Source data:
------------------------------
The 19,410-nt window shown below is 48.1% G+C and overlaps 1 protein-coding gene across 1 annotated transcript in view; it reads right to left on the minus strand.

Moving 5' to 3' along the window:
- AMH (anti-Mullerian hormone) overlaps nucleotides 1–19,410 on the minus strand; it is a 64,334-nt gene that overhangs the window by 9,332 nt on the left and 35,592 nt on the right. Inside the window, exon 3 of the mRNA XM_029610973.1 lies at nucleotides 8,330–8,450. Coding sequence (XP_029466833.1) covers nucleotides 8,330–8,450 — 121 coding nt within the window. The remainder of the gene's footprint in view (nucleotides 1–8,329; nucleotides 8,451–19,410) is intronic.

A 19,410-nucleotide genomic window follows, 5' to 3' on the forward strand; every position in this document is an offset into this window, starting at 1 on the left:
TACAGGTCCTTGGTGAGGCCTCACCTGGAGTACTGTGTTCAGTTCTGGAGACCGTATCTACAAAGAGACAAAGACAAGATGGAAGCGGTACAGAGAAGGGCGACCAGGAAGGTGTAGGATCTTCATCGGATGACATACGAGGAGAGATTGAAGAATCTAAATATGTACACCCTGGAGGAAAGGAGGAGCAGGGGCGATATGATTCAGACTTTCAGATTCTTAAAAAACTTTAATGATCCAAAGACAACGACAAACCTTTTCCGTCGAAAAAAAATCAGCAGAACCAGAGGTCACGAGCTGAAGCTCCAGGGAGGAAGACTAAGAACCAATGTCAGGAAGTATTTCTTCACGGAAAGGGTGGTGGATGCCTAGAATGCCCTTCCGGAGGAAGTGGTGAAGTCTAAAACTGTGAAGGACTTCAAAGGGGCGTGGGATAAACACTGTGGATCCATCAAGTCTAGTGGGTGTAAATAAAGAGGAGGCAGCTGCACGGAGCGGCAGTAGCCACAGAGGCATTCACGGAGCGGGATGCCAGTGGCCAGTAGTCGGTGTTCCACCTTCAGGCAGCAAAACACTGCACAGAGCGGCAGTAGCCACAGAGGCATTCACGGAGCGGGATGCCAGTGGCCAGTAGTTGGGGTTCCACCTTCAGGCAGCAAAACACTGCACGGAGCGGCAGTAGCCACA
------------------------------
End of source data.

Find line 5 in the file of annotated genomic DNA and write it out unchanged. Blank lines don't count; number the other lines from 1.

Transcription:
TACAGGTCCTTGGTGAGGCCTCACCTGGAGTACTGTGTTCAGTTCTGGAGACCGTATCTACAAAGAGACAAAGACAAGATGGAAGCGGTACAGAGAAGGGCGACCAGGAAGGTGTAGGATCTTCATCGGATGACATACGAGGAGAGATTGAAGAATCTAAATATGTACACCCTGGAGGAAAGGAGGAGCAGGGGCGATATGATTCAGACTTTCAGATTCTTAAAAAACTTTAATGATCCAAAGACAACGACAAACCTTTTCCGTCGAAAAAAAATCAGCAGAACCAGAGGTCACGAGCTGAAGCTCCAGGGAGGAAGACTAAGAACCAATGTCAGGAAGTATTTCTTCACGGAAAGGGTGGTGGATGCCTAGAATGCCCTTCCGGAGGAAGTGGTGAAGTCTAAAACTGTGAAGGACTTCAAAGGGGCGTGGGATAAACACTGTGGATCCATCAAGTCTAGTGGGTGTAAATAAAGAGGAGGCAGCTGCACGGAGCGGCAGTAGCCACAGAGGCATTCACGGAGCGGGATGCCAGTGGCCAGTAGTCGGTGTTCCACCTTCAGGCAGCAAAACACTGCACAGAGCGGCAGTAGCCACAGAGGCATTCACGGAGCGGGATGCCAGTGGCCAGTAGTTGGGGTTCCACCTTCAGGCAGCAAAACACTGCACGGAGCGGCAGTAGCCACA